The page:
The Art of Woodcarving in Cyprus
Cyprus is renowned for its woodcarving, divided into two categories: ecclesiastical and secular.
In ancient times, Cyprus was renowned for its beautiful dense forests and woods that covered almost the entire island. Raw material, such as wood and copper, attracted people from many neighboring countries to the island of Cyprus.
Abstraction and symbolism produced decorative patterns which, together with geometric motifs and shapes, have resulted in amazing compositions. The basic symbols in Cyprus woodcarving are birds (symbolizing love), wolves and lions (symbolizing strength), the Holy Cross (symbolizing the cycle of life), and angels (symbolizing guardians and protectors).
Cyprus woodcarving is divided into two categories- ecclesiastical and secular. Ecclesiastical woodcarving flourished at the beginning of the 16th century, when the tall, carved wooden iconostasis was established in the Church of Cyprus. Examples of dynamic expressions in wood can be seen carved on iconostases, despotic thrones, pulpits, candelabras, church stools, doors, windows and other church furnishings.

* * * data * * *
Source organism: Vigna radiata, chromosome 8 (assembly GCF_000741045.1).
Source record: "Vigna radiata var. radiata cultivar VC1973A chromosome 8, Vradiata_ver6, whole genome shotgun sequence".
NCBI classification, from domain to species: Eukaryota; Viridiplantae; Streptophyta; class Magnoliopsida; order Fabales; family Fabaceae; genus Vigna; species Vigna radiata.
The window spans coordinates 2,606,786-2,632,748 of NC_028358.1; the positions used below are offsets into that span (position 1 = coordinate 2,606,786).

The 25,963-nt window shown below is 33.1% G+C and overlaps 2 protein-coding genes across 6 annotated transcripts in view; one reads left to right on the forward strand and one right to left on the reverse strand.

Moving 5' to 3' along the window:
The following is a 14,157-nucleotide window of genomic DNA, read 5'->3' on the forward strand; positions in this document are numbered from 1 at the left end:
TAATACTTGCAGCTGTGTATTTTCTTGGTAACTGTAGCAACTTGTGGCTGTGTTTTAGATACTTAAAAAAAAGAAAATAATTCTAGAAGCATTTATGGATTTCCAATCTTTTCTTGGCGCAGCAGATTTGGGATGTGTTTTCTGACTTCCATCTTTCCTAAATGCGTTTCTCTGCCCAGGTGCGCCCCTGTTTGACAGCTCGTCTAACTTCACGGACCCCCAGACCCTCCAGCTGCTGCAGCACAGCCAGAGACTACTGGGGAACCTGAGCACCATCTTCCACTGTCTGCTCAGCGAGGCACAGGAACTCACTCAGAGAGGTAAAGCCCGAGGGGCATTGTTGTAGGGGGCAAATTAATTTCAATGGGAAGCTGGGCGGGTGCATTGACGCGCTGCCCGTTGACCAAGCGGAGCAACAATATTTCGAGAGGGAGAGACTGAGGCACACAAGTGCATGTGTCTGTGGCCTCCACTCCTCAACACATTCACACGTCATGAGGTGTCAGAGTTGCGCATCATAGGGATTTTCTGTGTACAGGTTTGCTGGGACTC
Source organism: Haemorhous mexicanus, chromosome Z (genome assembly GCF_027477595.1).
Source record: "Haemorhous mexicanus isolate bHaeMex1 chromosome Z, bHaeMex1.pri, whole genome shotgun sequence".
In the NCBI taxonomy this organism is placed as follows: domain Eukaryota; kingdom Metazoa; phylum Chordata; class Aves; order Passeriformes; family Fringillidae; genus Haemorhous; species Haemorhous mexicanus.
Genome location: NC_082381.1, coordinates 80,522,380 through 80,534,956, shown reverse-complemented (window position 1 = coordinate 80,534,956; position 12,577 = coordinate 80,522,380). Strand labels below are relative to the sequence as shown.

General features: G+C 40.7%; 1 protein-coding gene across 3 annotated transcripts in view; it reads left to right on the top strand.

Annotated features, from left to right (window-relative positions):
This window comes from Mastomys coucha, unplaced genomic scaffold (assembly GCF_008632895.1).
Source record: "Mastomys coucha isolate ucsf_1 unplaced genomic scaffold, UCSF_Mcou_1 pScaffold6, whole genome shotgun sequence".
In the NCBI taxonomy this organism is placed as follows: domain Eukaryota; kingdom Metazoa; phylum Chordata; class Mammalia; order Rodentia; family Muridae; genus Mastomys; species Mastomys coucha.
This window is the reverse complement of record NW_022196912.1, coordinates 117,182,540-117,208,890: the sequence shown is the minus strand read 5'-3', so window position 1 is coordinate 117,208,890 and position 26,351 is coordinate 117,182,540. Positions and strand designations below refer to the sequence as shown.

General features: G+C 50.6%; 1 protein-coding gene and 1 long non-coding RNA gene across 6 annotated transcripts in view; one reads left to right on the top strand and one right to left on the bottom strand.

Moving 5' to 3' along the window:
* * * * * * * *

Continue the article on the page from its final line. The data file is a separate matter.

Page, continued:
Secular woodcarving is divided into two subcategories – urban and folkloric or rural. The category of urban woodcarving includes all types of wooden furniture used by people in the towns, such as wardrobes, tables and chairs.
The main characteristic of folkloric or rural woodcarving is its effortless way of expression and lack of proportions and simplicity. Examples of this type of woodcarving are on chests, beds, chairs, shelves, wardrobes, mirrors, etc.
The carvings on these objects vary according to the owner’s social status and place of origin as regards their wealth of motifs, as well as the quality of the raw materials used. The basic kinds of timber used are pine, walnut and cypress.